Ex-S.F. Archbishop Given 10-1 Odds Becoming Next Pope

Categories: Crime, Politics
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What are the odds?
The Irish bookie site Paddypower is laying down 3-to-1 odds Pope Benedict XVI  will be ousted over accusations that he was behind misdeeds such as helping shield a priest who purportedly raped hundreds of deaf boys. But when God shuts a door, he opens a window -- and if a Pope is canned over a molestation scandal, he's got to be replaced. And Paddypower is giving former San Francisco archbishop William Levada a decent enough 10-1 shot of becoming the next pontiff.

And if protecting priests accused of child rape is an attribute befitting the vicar of Christ, Levada would seem like a natural for the papal gig.

SF Weekly has reported extensively about Levada's baroque efforts to obscure his machinations shielding priests from rape allegations.

In January, 2006, SF Weekly's Ron Russell reported that Levada apparently lied under oath to deny allegations that he'd paid hush money to victims of a priest accused of child rape:

Levada knew about allegations that the priest had abused not one but three male victims, and that Levada authorized secret payments to each of them after they threatened to make the allegations public in a lawsuit.
In July, 2005, Russell documented how Levada projected himself as a reformer on the issue of priestly sex abuse, even as victim advocates alleged he was shielding priests accused of rape. Levada even teamed up with an accused rapist to write church rules dealing with priests accused of rape.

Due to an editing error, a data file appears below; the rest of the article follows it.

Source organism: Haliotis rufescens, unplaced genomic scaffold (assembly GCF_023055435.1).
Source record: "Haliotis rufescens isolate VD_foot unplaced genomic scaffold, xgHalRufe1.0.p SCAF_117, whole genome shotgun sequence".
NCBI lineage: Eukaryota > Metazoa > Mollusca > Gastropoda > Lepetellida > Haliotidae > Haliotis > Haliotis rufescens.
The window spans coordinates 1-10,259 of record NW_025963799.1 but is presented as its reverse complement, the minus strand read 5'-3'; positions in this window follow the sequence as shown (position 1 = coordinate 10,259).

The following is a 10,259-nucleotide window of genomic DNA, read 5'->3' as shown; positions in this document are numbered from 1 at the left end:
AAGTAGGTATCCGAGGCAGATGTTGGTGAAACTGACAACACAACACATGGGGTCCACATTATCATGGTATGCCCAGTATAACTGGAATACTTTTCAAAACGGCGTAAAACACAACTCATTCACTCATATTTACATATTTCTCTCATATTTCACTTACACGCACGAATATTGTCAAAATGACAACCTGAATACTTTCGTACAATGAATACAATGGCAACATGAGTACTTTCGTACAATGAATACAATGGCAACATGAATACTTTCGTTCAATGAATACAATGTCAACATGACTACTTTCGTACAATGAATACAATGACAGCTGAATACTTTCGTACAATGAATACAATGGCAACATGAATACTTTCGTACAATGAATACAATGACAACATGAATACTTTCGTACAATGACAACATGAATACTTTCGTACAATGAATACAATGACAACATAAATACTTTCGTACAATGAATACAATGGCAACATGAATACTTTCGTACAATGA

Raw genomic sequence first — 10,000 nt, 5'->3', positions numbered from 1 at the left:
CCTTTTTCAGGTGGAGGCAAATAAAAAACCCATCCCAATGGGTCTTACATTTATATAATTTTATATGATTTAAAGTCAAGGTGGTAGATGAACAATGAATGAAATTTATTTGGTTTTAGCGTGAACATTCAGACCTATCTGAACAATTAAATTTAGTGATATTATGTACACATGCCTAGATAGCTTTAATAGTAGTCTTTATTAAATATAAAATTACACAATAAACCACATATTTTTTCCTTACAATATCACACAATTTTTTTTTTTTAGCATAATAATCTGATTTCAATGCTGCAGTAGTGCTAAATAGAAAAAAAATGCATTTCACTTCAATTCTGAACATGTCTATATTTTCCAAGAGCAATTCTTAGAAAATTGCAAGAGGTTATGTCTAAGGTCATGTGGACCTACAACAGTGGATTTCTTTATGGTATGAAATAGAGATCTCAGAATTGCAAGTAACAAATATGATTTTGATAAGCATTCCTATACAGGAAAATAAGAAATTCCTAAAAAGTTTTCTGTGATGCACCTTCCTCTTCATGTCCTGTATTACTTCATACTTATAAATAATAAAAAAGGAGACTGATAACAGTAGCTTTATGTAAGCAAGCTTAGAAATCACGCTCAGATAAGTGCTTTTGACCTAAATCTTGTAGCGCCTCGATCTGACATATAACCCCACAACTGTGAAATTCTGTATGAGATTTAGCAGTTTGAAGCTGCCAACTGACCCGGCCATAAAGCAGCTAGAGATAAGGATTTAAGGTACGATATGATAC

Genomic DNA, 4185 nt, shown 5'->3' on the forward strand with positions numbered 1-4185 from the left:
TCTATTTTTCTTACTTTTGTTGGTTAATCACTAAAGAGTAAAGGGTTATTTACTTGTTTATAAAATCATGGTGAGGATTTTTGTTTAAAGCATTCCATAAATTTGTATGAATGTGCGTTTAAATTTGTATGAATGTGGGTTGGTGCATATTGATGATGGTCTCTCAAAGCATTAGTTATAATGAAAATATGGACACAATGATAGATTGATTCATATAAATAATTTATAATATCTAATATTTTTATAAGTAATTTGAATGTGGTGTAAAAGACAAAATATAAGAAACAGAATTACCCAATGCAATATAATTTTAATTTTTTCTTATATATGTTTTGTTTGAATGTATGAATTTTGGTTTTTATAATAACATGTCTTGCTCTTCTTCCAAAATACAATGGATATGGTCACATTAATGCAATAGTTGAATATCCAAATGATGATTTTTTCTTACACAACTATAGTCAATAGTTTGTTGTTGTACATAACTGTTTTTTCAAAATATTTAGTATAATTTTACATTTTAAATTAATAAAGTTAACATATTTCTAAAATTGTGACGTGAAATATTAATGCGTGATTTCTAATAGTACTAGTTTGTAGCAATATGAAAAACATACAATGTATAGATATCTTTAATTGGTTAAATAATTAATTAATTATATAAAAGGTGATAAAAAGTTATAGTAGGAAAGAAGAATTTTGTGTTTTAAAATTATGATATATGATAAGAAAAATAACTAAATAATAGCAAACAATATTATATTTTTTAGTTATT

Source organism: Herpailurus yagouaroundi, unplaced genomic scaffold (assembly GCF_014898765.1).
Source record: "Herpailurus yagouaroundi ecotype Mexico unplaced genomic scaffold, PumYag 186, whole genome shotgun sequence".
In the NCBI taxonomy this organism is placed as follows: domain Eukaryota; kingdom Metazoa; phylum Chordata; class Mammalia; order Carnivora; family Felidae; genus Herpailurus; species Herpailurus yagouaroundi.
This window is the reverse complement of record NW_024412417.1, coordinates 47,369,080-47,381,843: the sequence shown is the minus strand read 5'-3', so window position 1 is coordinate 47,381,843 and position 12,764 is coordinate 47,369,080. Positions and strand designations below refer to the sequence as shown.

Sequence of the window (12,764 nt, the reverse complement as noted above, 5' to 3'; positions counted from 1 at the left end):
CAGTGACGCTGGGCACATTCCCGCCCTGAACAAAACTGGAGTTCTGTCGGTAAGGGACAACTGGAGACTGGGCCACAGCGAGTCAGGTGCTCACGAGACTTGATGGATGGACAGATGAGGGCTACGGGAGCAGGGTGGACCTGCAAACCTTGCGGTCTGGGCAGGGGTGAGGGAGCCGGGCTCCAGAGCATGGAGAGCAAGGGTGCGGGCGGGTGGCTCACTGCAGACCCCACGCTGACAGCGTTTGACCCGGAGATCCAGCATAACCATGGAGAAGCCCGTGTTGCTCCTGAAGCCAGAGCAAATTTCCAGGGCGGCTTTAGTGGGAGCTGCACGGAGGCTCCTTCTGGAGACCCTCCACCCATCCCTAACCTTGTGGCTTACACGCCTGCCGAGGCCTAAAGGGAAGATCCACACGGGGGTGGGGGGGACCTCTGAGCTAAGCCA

In this ironic way, American bishops now follow a program for dealing with sex-abuse complaints that was significantly influenced by two men:

A Catholic priest and lawyer who has had two serious sexual-abuse cases filed against him -- one of which the church recently agreed to settle by paying an alleged victim $2.7 million ... And an archbishop who has helped shield the lawyer/priest for nine years -- and who has now been appointed to what many consider to be the Roman Catholic Church's second most powerful position.
Russell's ouvre of articles about Levada's creepy past make discomforting reading that's nonetheless necessary for those wishing to become informed Papal bettors. Our research indicates no pope has been removed from office since Gregory XII in 1415 -- the gig comes with some job security. But it is not altogether unprecedented for a pontiff to be deposed or resign; in fact, speculation was rampant the aging John Paul II would resign earlier this decade.

In the event of a papal opening, Levada is among the seven most "papable" cardinals, according to Paddypower. There are reasons to short-sell Levada, however: For one, elevating him to Pope would do little to quell the child rape scandals that plague the church.

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